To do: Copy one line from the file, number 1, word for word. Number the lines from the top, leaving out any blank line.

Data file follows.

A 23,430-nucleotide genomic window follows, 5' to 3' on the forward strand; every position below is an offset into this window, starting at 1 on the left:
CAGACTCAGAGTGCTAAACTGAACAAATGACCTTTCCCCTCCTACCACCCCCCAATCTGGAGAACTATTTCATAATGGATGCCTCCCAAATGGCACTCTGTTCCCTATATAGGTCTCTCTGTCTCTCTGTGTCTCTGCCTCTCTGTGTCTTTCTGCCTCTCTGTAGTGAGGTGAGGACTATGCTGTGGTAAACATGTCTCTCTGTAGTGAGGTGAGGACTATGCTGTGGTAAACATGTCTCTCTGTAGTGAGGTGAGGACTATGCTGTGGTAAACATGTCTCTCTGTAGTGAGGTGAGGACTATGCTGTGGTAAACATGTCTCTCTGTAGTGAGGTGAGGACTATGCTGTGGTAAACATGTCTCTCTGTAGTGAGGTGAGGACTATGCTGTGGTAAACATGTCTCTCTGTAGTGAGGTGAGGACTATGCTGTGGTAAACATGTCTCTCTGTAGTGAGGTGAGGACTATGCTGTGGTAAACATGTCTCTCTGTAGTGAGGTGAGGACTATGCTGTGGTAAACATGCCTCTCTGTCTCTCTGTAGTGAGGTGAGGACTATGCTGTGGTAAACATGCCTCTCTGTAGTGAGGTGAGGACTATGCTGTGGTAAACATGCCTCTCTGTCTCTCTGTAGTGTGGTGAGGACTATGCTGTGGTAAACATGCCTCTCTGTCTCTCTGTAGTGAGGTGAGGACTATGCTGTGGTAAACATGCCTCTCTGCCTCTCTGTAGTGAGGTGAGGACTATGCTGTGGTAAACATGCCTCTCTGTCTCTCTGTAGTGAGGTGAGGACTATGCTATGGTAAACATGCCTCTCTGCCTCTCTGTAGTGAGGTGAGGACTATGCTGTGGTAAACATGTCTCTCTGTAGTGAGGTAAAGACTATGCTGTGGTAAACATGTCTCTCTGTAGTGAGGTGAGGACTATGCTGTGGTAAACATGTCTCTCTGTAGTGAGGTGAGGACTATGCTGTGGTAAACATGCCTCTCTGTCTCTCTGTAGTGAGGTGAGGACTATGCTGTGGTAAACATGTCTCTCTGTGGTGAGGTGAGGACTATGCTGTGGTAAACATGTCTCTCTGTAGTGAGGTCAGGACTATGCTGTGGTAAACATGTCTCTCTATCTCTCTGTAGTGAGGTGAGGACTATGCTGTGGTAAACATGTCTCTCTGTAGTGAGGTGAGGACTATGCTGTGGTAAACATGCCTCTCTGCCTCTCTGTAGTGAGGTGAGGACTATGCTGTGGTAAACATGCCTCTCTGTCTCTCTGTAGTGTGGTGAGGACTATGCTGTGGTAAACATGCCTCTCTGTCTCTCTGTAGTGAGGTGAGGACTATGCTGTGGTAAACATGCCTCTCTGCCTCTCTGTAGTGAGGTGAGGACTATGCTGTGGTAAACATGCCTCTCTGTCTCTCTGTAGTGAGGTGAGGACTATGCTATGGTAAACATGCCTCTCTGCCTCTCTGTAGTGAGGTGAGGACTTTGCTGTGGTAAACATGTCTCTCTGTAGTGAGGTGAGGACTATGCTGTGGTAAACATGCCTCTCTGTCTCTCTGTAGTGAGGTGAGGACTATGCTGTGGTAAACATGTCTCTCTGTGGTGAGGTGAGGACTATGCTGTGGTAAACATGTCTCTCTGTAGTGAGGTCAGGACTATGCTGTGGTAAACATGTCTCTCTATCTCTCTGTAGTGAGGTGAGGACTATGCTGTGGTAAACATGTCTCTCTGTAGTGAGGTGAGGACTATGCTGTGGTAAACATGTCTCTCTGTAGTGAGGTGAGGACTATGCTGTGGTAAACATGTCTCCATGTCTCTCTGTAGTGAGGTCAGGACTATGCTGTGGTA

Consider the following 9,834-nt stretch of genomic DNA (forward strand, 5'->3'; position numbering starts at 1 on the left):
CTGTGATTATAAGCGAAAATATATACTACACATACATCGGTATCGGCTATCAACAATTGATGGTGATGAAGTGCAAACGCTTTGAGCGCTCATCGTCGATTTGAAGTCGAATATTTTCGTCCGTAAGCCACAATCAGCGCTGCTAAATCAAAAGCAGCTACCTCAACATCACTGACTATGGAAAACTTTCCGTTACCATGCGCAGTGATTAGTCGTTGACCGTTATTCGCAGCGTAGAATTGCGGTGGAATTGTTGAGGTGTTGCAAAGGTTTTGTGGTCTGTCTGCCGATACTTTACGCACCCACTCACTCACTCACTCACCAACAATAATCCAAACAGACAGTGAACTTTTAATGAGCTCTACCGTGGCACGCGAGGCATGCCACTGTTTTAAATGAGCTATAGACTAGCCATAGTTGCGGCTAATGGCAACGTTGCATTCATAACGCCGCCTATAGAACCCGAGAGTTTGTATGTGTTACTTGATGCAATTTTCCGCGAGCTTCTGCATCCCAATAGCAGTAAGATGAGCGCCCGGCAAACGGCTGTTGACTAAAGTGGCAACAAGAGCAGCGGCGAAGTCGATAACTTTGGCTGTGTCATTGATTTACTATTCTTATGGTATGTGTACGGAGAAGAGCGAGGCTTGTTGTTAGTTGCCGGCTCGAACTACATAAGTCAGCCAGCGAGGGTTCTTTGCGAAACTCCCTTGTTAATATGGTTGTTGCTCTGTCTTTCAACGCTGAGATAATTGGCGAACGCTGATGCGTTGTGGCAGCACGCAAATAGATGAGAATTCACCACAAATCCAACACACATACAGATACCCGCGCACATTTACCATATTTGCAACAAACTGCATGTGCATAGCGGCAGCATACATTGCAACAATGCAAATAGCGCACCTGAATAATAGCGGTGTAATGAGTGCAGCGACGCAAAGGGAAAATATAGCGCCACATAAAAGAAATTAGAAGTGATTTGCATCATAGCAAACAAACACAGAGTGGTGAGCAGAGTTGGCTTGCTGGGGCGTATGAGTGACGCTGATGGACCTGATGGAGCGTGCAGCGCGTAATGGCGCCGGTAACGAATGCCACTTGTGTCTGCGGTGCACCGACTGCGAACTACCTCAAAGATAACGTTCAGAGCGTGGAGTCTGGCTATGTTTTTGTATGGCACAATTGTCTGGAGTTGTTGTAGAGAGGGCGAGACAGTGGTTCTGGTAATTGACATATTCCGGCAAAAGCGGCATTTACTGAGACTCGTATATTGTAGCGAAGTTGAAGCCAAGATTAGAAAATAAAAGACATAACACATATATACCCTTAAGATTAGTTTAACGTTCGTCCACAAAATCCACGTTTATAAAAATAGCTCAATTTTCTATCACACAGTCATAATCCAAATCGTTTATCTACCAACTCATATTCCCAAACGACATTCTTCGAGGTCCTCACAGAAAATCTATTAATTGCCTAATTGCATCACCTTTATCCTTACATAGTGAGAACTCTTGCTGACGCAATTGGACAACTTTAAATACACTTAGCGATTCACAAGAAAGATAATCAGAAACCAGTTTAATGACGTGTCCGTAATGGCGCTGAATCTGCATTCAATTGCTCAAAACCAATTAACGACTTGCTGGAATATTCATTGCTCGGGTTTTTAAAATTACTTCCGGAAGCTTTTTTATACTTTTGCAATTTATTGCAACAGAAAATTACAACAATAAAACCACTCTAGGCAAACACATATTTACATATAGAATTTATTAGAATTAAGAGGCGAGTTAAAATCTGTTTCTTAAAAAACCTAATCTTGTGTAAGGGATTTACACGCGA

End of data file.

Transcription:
A 23,430-nucleotide genomic window follows, 5' to 3' on the forward strand; every position below is an offset into this window, starting at 1 on the left: